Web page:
The capital witnessed a bizarre spectacle earlier this week - the lavish wedding of the children of two Delhi politicians on which an estimated Rs 250 crore was spent. A five-seater helicopter worth Rs 35 crore was gifted by the bride's father to the groom. Instead of indignation, the event generated nothing more than gasps of disbelief among the chatterati.
The groom's father and Congress leader, Kanwar Singh Tanwar, and the bride's father, former- MLA Sukhbir Singh Jaunpuria, might deny these estimates should the income tax authorities dare to question them. And, who knows, this expense might indeed be from well- earned and tax- paid income.
However, the Tanwars and the Jaunpurias are not alone. Society pages of newspapers tell us that the Indian wedding has not only become fatter over time but that families buy space in newspapers to show-off their the wedding and guests. Mere consumption is no longer enough, it also has to be conspicuous.
How much will the political elite, made up of a few hundred families, agree to forgo to prevent the delegitimation of its immense power? Might not the ordinary citizen begin to question the legitimacy of the system of governance which catapults such people to the top? It is not just the question of an A Raja or a Suresh Kalmadi. Corruption scandals have marred almost every government that came into power since the mid- 1980s.
There is a nexus between the worst elements - criminals, cheats, land grabbers and contractors who milk public funds - and politicians which is very difficult to break.
This is what makes one wonder that while the Indian economy may indeed return to nine per cent growth from this year on, might it not bring social and political problems which this society shows no sign of tackling? Will it be able to digest a high economic growth that comes with social unrest? Growth is necessary because the alternative is the socialism of poverty which does no one any good. But without an ethical basis, economic growth can aggravate inequity to unmanageable proportions. Economic growth and its concomitant increase in income and consumption ideally ought to have a moral and ethical underpinning. This is particularly important in a society where wealth distribution is skewed and inequalities abound.
The economic distance that already exists between " IPL India and BPL India" ( to use Sitaram Yechury's memorable phrase) can eventually result in the political alienation of large sections of society. Those who are heard declaring that an Egypt will never happen in India because of the safety valve provided by our functioning democracy may not be able to delude themselves for long. It may not take more than a decade for India to become a dysfunctional society. The result of mal- governance is already visible in the Maoist affected areas of the country. The question is whether its spread can be tackled amicably and whether our political elite are capable of this.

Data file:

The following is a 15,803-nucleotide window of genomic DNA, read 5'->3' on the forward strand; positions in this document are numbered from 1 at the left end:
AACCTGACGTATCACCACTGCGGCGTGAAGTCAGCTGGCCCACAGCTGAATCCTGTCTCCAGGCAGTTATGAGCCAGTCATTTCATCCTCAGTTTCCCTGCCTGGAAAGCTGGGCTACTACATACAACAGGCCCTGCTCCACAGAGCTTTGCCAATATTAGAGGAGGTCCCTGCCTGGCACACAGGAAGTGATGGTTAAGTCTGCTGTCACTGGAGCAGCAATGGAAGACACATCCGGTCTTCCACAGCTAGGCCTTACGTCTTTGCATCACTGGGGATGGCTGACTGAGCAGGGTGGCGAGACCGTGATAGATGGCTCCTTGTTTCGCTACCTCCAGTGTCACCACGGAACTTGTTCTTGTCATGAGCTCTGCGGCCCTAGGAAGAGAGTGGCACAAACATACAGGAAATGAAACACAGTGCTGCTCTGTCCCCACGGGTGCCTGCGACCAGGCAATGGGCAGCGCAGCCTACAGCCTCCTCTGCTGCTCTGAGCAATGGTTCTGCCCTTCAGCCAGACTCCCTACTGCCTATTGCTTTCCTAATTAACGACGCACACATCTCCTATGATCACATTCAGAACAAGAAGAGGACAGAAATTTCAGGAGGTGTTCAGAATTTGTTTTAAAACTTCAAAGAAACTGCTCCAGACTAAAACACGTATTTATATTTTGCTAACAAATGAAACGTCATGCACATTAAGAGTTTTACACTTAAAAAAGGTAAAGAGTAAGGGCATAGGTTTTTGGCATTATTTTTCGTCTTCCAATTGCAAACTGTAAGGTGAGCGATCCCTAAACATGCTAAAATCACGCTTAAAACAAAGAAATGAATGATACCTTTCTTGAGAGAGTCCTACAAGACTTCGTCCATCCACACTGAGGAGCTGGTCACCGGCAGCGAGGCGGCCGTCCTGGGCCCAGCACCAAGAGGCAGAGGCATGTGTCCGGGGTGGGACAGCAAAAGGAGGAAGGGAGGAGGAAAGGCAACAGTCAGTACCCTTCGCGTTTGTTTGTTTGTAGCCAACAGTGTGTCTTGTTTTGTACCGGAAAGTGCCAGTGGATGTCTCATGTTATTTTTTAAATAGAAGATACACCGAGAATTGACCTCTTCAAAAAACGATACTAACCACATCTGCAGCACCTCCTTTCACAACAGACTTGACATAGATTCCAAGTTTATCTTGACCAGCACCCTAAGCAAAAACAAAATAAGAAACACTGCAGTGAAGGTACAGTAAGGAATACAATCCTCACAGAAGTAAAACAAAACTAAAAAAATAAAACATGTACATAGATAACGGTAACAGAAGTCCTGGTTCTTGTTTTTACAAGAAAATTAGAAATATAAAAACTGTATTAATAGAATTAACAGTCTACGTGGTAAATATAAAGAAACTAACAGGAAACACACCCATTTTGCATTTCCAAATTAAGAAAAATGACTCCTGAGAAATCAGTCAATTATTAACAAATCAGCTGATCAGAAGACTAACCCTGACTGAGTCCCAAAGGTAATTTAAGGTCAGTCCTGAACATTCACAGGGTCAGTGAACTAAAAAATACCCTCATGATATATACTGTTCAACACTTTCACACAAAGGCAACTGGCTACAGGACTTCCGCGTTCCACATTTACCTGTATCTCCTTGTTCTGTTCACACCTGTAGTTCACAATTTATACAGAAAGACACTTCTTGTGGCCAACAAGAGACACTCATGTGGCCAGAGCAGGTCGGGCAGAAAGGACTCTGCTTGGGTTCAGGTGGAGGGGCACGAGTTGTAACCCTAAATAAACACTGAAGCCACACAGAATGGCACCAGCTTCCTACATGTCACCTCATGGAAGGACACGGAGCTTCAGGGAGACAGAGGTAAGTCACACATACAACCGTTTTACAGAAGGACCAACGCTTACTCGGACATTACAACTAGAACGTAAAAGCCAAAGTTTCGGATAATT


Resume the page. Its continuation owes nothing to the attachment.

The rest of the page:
Bharat Bhushan in India Today. More Here.
The groom wore a garland made of bank notes and received a helicopter as a gift, there were 18,000 guests - or perhaps it was 30,000 - and 1,000 workers took 40 days to prepare the venue.
The exact details have been fiercely disputed, but Thursday's newspapers in New Delhi were all in agreement that this had been one very big, very fat Indian wedding.
Lalit Tanwar married his bride Yogita Jaunapuria at a family farmhouse near the city in a ceremony Tuesday celebrated with 100 dishes, 12 giant TV screens to broadcast proceedings, and even a gift of $5,500 for the groom's barber.
The Times of India calculated the cost of the extravaganza uniting two influential political families at Rs1billion ($22 million), while the Mail Today went for the less conservative figure of $55 million.
"I don't understand why there is so much hoopla about this marriage," the groom's father, Kanwar Singh Tanwar, told the Times. "All estimates of this marriage in the media are speculation." In the Indian Express, he was quoted as saying: "True, a Bell 429 helicopter was given but it was a simple wedding."
Kanwar Tanwar is a wealthy city politician from the ruling Congress party, while the bride's father is a former politician in the capital - making the arranged marriage a perfect power deal.
The media recorded each lavish detail with a mixture of shock and delight.
The Hindustan Times reported that at a pre-wedding ceremony last week 2,000 guests were each given a silver biscuit, a safari suit and $500 in cash, while at a different ritual the bride's family welcomed the groom with gifts worth $5 million.
The newly-weds, both 26, were heralded on Tuesday night by flowers and lights bedecking three kilometres of roads leading to the function, where no meat or alcohol were served in line with Hindu tradition.
However the groom's new $8 million five-seater helicopter could not be present due to flight regulations, and instead he was given its keys and a small silver replica.
Celebrations are set to continue with another reception on Thursday and a final gathering on Sunday at a five-star hotel attended by Prime Minister Manmohan Singh.
A report in Gulf News. More Here.